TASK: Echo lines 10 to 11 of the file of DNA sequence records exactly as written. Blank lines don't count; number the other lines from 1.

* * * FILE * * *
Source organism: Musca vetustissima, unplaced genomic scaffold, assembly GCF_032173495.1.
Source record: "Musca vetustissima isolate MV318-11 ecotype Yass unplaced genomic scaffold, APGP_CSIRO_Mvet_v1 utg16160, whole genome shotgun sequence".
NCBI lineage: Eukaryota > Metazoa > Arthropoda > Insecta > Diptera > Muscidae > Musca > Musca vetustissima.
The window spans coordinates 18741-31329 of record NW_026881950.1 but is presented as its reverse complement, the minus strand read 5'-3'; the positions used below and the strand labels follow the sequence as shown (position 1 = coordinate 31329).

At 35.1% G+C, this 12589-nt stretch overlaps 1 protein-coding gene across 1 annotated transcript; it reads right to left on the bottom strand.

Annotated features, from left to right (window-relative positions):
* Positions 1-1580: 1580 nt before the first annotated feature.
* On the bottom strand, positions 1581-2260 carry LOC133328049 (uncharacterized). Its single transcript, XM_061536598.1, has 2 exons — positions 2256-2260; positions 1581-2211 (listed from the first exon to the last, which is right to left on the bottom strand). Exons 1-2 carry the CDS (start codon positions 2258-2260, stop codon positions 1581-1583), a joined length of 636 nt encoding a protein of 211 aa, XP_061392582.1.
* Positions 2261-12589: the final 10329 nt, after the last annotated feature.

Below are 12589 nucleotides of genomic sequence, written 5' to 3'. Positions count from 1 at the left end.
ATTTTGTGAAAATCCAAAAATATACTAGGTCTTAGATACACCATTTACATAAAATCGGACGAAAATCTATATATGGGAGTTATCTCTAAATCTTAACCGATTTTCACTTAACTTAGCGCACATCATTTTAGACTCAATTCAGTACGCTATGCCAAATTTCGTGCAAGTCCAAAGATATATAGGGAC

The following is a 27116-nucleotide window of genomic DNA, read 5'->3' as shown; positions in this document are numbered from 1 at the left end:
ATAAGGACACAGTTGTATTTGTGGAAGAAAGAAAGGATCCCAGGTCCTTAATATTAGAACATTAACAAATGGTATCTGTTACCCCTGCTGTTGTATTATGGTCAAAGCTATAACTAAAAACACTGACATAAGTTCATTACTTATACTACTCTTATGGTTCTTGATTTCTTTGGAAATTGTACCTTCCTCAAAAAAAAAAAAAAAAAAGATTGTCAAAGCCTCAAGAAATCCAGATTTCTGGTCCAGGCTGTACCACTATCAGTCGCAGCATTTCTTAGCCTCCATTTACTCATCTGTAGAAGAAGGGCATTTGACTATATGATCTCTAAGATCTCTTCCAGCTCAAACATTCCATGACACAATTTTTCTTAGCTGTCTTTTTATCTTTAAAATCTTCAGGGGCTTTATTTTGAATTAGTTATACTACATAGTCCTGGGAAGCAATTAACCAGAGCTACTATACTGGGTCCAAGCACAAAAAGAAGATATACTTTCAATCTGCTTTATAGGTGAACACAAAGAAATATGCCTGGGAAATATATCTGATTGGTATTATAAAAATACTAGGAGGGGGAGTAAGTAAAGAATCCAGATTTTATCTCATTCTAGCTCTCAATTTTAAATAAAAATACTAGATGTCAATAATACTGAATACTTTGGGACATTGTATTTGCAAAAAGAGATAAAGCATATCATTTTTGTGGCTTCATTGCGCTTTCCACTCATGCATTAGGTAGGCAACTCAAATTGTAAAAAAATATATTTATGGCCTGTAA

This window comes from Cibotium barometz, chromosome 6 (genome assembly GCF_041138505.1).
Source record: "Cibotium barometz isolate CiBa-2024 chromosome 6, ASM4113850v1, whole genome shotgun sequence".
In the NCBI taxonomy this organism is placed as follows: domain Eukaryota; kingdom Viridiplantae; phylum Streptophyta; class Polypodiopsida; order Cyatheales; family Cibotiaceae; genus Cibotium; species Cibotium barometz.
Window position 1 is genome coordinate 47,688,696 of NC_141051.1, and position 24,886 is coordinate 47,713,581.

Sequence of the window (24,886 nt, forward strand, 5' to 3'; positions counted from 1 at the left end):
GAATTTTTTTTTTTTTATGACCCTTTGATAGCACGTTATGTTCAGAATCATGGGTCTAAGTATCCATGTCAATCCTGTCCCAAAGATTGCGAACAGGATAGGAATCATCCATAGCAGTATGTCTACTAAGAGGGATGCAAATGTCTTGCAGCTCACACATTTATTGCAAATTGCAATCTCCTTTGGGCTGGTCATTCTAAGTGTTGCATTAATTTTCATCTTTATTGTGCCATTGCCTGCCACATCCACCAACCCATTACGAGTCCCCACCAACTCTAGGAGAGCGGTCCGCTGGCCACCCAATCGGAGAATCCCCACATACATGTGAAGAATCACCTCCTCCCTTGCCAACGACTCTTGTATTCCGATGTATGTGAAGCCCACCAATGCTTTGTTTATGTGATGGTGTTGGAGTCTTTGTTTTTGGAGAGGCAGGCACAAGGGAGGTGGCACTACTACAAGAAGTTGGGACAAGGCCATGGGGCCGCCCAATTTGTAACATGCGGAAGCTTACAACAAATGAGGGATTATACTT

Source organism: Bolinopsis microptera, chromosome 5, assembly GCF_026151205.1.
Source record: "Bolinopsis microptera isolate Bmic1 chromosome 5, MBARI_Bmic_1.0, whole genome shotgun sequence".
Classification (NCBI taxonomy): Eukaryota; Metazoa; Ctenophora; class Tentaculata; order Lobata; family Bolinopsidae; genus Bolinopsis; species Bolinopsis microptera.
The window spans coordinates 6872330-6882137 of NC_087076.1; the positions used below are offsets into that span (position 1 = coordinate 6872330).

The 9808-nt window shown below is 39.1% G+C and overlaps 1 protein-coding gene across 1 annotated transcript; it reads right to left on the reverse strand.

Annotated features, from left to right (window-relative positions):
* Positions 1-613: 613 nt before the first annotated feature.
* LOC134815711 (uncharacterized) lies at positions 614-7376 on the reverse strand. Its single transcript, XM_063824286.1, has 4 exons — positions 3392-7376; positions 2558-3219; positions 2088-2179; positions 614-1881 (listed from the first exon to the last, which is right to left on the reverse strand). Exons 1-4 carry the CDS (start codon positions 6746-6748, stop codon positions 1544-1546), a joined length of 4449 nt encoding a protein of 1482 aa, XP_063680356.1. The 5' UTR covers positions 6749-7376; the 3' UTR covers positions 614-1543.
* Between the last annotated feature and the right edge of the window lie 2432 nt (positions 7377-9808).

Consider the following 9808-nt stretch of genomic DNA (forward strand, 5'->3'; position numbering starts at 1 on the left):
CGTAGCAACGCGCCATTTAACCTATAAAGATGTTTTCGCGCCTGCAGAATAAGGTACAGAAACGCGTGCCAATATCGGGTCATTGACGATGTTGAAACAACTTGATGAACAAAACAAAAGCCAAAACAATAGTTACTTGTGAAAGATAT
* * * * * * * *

Below are 12589 nucleotides of genomic sequence, written 5' to 3'. Positions count from 1 at the left end.
ATTTTGTGAAAATCCAAAAATATACTAGGTCTTAGATACACCATTTACATAAAATCGGACGAAAATCTATATATGGGAGTTATCTCTAAATCTTAACCGATTTTCACTTAACTTAGCGCACATCATTTTAGACTCAATTCAGTACGCTATGCCAAATTTCGTGCAAGTCCAAAGATATATAGGGAC